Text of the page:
Display to header level
In Pennsylvania, local governments may give money, land and easements to land trusts.
If the governing body of a Pennsylvania local government unit deems it to be for the public benefit, it may:
Local government units that may make such transfers to land trusts include:
If a local governing board wants to appropriate money to a land trust for open space protection within the boundaries of another local government unit, it must do so in accordance with an intergovernmental cooperation agreement between the government units.
Through 2006, uncertainty existed as to the legality of local governments supporting land trusts financially or transferring property to them. Some land trusts and local governments had formed relationships but the absence of clear statutory authorization and cumbersome workarounds used to address this lack led others to not form relationships.
The General Assembly eliminated the problem with the passage of House Bill 183 (printer’s no. 4383), which amended Pennsylvania’s open space law  to add an entirely new section authorizing local government support of land trusts (Section 11.1). Governor Rendell signed the bill into law as Act 154 of 2006 on November 29, 2006.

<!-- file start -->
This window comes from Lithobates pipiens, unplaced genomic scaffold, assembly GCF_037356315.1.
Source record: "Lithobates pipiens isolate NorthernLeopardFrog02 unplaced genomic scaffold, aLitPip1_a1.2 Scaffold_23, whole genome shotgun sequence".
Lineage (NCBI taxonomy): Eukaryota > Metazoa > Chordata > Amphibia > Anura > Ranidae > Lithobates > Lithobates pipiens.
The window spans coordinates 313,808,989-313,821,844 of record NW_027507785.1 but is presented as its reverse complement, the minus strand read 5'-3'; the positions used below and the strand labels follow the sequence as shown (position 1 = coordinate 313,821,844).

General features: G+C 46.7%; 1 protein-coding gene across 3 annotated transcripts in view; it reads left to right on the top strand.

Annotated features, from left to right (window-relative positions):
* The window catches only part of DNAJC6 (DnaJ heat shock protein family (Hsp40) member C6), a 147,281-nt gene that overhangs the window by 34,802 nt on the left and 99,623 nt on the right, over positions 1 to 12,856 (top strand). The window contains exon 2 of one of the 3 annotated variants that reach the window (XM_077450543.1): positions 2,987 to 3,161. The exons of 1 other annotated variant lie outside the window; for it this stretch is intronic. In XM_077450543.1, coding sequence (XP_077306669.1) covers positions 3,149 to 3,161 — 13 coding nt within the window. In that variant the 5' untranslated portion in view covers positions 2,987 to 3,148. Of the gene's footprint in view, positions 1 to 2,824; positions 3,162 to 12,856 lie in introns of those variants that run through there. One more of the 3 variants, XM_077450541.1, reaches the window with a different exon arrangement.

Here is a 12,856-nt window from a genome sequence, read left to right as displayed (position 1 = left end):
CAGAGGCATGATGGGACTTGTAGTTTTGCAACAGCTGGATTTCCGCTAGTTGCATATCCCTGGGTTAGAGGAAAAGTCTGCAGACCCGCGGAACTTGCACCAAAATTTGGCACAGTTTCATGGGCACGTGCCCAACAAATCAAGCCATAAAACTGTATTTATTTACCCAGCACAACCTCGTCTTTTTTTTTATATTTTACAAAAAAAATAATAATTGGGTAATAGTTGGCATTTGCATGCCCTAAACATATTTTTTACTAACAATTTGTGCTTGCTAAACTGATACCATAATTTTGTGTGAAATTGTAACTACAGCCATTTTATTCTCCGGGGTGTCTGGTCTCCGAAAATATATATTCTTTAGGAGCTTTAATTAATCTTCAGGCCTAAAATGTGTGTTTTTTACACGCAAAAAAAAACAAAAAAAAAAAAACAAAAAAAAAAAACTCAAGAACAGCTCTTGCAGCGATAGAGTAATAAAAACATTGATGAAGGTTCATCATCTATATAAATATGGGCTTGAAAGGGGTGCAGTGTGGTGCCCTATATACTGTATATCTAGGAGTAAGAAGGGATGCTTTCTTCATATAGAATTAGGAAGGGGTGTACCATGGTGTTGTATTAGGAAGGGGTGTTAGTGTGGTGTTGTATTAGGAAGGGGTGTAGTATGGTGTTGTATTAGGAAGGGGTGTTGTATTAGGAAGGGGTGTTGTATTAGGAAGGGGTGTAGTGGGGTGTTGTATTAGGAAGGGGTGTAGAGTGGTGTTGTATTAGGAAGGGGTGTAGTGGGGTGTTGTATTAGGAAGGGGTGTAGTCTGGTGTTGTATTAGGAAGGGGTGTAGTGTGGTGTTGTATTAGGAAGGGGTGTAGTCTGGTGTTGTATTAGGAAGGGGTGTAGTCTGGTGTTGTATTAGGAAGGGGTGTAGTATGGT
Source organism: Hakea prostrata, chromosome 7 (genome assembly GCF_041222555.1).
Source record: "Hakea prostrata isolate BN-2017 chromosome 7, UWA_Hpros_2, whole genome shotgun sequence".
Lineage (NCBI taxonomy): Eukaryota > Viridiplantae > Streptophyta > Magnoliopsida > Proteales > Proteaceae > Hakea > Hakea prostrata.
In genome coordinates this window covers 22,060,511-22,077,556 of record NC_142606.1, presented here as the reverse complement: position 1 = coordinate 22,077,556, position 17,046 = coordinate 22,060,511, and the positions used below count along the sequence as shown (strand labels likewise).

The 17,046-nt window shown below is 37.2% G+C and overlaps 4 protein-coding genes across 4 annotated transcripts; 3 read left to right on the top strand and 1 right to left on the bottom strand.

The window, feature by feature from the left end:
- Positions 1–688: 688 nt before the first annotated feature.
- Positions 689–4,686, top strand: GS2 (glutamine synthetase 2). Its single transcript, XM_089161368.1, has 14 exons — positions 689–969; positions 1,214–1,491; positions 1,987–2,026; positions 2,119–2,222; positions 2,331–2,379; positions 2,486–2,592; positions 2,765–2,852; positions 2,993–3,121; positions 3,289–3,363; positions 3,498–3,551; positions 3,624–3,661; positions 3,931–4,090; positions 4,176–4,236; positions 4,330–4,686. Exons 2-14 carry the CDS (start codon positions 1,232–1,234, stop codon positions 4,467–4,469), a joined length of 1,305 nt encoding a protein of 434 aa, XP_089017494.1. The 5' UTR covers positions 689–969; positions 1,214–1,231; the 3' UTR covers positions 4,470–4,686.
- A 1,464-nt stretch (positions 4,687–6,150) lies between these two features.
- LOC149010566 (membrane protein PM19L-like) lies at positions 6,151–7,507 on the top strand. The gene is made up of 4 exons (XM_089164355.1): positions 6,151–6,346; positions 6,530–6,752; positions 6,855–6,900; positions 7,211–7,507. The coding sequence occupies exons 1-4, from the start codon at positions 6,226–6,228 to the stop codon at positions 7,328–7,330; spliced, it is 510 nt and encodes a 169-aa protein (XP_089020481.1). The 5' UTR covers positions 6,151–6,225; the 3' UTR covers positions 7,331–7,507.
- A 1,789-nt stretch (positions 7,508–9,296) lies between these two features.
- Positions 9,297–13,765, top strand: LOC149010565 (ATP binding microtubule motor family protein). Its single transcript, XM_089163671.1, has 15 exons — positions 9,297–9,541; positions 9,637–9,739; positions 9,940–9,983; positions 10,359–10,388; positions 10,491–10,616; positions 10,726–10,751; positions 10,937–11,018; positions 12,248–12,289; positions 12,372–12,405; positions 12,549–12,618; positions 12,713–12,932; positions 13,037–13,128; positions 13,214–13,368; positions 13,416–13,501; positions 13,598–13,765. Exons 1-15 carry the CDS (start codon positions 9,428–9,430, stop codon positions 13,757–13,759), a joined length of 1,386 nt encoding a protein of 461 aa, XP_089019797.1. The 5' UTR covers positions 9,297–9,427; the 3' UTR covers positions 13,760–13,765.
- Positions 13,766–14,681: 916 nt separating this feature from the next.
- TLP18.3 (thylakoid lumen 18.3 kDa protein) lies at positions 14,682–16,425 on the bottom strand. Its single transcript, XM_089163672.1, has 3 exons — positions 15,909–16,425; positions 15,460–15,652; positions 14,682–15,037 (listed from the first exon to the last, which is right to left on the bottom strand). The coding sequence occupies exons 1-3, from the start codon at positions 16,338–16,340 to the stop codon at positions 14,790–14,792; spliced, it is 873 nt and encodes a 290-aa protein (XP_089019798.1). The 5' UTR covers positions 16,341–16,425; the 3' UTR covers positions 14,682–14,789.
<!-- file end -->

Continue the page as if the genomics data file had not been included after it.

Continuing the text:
Act of January 19, 1968, (1967 P.L.992, No.442), as amended, Section 11.1 Land Trusts.
 Section 2. Definitions. (5) “Local government unit.”
Representative Chris Ross (R) of Chester County introduced and championed the legislation in the General Assembly. The bill passed the Senate 49-0 and the House 196-0.
Pennsylvania’s open space law, “Preserving Land for Open Air Spaces Act of January 19, 1968, (1967 P.L.992, No.442),” authorizes “the Commonwealth of Pennsylvania and the local government units thereof to preserve, acquire or hold land for open space uses.”
Andrew M. Loza authored the guide.
The Pennsylvania Land Trust Association published this guide with support from the William Penn Foundation, the Colcom Foundation and the Community Conservation Partnerships Program, Environmental Stewardship Fund, under the administration of the Pennsylvania Department of Conservation and Natural Resources, Bureau of Recreation and Conservation.
Nothing contained in this or any other document available at ConservationTools.org is intended to be relied upon as legal advice or to create an attorney-client relationship. The material presented is generally provided in the context of Pennsylvania law and, depending on the subject, may have more or less applicability elsewhere. There is no guarantee that it is up to date or error free.
© 2015 Pennsylvania Land Trust Association
Text may be excerpted and reproduced with acknowledgement of ConservationTools.org and the Pennsylvania Land Trust Association.